1 Weimar Republic

  • collapse of the Weimar Republic 1929–1933

5.3 The failure of the democratic republic

Lack of Democratic Tradition
  • Strong militaristic, nationalistic tradition. Germany was unified by force not a struggle for freedom.
  • Disorder caused by the depression could be easily blamed on the democratic republic.

Flaws in the constitution
  • Proportional representation caused instability.
  • Article 48 gave the president emergency powers in times of crisis. This was used extensively by Ebert from 1920 to 1923 and continuously by Hindenberg 1930-33.

Powerful opponents
  • Civil service, judiciary, education system still loyal to the old system.
  • Junker aristocracy, industrialists, army retained their influence.

Psychological disillusionment
  • The republic was associated with the armistice, Treaty of Versailles, reparations and political and economic instability up to 1923.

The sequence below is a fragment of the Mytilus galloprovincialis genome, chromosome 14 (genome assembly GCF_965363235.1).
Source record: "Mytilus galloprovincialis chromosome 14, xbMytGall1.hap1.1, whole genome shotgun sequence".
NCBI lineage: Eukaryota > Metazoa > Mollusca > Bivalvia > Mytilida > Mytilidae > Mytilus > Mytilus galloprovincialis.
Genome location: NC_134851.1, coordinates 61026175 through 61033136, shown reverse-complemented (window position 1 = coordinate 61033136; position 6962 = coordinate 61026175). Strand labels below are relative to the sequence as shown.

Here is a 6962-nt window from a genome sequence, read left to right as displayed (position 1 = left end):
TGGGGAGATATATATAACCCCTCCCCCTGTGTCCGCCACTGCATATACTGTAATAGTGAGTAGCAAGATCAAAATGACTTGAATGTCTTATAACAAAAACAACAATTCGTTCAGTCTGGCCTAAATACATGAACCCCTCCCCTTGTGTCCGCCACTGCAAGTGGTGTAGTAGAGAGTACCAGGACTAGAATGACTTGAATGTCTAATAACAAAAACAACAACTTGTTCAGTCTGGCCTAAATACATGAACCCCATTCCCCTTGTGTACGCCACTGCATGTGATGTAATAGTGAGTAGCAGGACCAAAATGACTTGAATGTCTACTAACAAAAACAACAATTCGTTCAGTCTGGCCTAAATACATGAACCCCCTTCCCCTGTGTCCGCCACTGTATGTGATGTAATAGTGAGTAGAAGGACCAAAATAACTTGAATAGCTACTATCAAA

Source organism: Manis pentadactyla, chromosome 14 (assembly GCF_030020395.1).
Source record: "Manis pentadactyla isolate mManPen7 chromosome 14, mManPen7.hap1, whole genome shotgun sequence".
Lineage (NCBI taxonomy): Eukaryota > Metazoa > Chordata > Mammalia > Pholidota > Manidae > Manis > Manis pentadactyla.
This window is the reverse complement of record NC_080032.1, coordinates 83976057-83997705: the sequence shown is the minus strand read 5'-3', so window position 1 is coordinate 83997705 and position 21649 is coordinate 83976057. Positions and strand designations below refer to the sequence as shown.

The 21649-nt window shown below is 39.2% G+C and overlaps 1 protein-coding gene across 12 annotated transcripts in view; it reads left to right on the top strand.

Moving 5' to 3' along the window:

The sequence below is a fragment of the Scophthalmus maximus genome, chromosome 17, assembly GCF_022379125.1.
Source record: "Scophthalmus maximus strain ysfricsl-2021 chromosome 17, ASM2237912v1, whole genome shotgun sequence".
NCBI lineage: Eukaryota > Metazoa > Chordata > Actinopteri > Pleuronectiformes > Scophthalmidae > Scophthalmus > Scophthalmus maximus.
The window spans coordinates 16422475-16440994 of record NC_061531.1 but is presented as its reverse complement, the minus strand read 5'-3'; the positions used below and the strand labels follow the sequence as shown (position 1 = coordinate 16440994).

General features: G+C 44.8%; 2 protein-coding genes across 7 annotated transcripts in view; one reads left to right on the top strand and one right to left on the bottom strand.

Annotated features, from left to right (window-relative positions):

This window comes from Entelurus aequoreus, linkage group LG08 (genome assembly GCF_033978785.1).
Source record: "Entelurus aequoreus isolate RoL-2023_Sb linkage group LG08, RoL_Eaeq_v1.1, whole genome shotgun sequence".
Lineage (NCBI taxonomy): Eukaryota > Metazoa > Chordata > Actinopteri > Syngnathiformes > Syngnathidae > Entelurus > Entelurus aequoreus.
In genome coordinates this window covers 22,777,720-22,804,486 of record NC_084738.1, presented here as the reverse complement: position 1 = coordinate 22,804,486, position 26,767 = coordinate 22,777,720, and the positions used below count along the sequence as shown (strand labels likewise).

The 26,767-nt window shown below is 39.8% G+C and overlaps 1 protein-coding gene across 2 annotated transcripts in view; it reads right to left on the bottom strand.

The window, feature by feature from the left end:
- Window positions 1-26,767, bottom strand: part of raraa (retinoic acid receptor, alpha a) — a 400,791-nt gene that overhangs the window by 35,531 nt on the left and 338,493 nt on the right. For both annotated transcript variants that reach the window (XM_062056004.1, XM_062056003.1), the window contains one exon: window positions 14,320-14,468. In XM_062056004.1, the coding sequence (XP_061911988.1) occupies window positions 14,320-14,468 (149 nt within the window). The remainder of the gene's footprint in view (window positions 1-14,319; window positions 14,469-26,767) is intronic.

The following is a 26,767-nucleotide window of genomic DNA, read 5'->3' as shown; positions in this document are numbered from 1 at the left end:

Failure of the party system
  • Extreme left and extreme right were committed to the destruction of the republic. For a democracy to thrive, the opposition parties needs to be supportive of the system.

5.4 The failure of the Weimar Republic - Historical Debate
  • Doomed from the start?
  • Collapse caused by Depression and Nazi movement?
  • Was Nazism the inevitable replacement?

Failure was inevitable because of reasons outlined in previous section.
Historicans: Karl Dietrich Bracher, Eberhard Kolb (German); Richard Bessell, Ian Kershaw (British).

Not inevitable: had survived many challenges up to 1923.

5.5 Why did the Nazis come to power

The Nazis exploited the crisis caused by the depression and the weakness of the Weimar constitution.
  • Why did they gain mass support?
  • What circumstances allowed Hitler to come to power?

Had wide support across all classes as a result of their extreme nationalist stance.
The left was divided. Bitter enmity between the KPD and the SPD which reduced their attack on the Nazis.
Hitler’s role was vital - a great orator who could inspire an audience; a skilful political tactician and an opportunist.
Nazi propaganda was strong and consistent in its opposition to the republic.
The weakness of the right in suppressing Hitler in the hope of using him for their own benefit gave Hitler his chancellorship, which he never relinquished.